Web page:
Turnover, profits, margins, share price fluctuations – it seems you need to be a mathematical genius to be a business journalist. And that’s just at company level.
Macro-economic figures, typically counted in millions, billions or even trillions, can be scarier still. Add to the mix the hitherto unknown concepts that have come into mainstream parlance since the 2007-08 downturn. Consider quantitative easing, fiscal cliffs and bank-to-bank lending rates.
Is it all too complicated to get to grips with for young reporters starting out? Well, one key tip is to remember to look behind the bald lines of figures on the balance sheet or Treasury report.
People – their lives, successes, failures, comebacks and thoughts – are almost always more interesting than statistics. That means in an unfolding ‘financial’ story, the basic journalism skills involved in focusing on people will tend to win out. In other words, be prepared and build up that all-important contacts book.
A reporter with a ready list of contacts will shine in an editor’s eyes as they will know who to approach in a fast moving situation for context, insight, personal reflections and close-to-the-action details. Becoming well connected is far more important for a business reporter than studying economics textbooks.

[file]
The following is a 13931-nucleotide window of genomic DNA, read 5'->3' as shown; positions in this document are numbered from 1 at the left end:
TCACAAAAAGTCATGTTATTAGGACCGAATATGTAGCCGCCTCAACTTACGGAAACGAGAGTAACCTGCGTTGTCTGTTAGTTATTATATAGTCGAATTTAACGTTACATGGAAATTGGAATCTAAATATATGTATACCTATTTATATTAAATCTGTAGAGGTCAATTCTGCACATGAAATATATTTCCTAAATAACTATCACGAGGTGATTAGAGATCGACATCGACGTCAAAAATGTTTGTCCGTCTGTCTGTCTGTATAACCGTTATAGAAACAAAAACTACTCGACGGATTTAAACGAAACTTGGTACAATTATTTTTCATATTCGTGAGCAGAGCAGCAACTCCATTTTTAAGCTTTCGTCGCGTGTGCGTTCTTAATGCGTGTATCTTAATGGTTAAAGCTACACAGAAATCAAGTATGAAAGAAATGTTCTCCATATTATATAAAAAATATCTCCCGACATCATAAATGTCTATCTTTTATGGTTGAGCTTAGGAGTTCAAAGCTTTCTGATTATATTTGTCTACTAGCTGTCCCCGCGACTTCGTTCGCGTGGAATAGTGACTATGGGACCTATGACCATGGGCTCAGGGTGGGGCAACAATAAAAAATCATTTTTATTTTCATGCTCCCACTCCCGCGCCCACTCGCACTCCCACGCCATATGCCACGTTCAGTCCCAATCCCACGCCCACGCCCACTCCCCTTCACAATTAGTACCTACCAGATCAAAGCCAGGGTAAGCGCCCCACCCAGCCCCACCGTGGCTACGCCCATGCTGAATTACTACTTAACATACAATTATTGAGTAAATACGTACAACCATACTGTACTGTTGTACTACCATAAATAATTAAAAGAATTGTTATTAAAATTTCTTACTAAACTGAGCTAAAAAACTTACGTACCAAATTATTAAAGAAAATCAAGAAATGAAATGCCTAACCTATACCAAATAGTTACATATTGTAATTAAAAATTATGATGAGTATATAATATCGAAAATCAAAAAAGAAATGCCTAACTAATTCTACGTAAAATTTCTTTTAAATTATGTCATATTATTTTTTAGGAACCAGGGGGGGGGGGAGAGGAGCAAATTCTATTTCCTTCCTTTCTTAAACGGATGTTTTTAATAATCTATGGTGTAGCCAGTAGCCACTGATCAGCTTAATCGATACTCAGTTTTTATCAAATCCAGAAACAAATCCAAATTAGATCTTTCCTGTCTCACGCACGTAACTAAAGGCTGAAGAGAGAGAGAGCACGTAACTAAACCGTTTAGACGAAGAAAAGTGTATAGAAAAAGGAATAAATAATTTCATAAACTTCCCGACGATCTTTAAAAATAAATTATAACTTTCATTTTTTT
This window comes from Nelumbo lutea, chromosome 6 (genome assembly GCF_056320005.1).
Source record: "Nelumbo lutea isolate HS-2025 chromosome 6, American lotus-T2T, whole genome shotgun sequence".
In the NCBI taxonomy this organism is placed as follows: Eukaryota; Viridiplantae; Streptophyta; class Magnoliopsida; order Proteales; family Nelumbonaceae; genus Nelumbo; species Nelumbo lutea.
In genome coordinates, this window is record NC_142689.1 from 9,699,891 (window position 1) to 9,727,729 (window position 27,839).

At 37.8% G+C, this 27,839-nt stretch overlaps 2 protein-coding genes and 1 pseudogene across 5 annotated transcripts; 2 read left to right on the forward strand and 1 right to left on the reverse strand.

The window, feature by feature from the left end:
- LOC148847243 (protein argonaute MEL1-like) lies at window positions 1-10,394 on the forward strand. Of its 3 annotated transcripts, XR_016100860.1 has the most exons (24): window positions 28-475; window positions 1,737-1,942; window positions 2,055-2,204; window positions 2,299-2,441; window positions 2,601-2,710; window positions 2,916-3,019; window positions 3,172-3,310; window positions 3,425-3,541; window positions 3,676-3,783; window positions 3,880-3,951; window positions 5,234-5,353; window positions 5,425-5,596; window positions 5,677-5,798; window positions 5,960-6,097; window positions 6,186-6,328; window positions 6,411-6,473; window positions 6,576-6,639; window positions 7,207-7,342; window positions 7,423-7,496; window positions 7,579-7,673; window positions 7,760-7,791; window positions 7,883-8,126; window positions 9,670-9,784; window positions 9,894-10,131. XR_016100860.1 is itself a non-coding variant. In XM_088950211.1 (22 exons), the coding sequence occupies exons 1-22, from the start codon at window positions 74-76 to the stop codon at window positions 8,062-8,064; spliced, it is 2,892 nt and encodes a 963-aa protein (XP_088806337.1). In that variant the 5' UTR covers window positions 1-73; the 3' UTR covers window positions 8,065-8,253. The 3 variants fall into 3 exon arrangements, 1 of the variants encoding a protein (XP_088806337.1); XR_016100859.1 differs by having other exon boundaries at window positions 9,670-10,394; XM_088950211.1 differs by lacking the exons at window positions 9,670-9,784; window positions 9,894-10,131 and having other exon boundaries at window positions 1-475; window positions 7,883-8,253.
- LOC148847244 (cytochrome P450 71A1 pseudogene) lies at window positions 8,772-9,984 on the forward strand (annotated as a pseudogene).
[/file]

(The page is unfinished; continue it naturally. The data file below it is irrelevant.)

As with any other kind of journalism, once you have your contacts you have to ask the right questions, recognise the newsworthiness of the material and explain the issue in ways your audience can understand. If you end up confused by numbers in your story, so will they.
A good test is to ask yourself continually whether there is a simpler way to explain why a figure is important. Go for simplicity if at all possible and focus on the impact of the figure as well as the figure itself. Try and answer the ‘so what’ question that may be in people’s minds.
There is a great example of a seemingly dry business story being brought to life by good reporting in the introduction to our online training course with the Commonwealth Press Union. While the initial facts and figures involved a factory putting printed labels onto plastic containers, the real story was the family that risked everything to set up the business and make it a success.
This post is part of a series reflecting themes from our online practical training course for working journalists. The course was launched recently with a video announcement by Lord Black, CPU Media Trust Chairman.
Next time, we’ll be looking at how to prepare for interviews.
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SCOTT SINCLAIR, Deep South Media.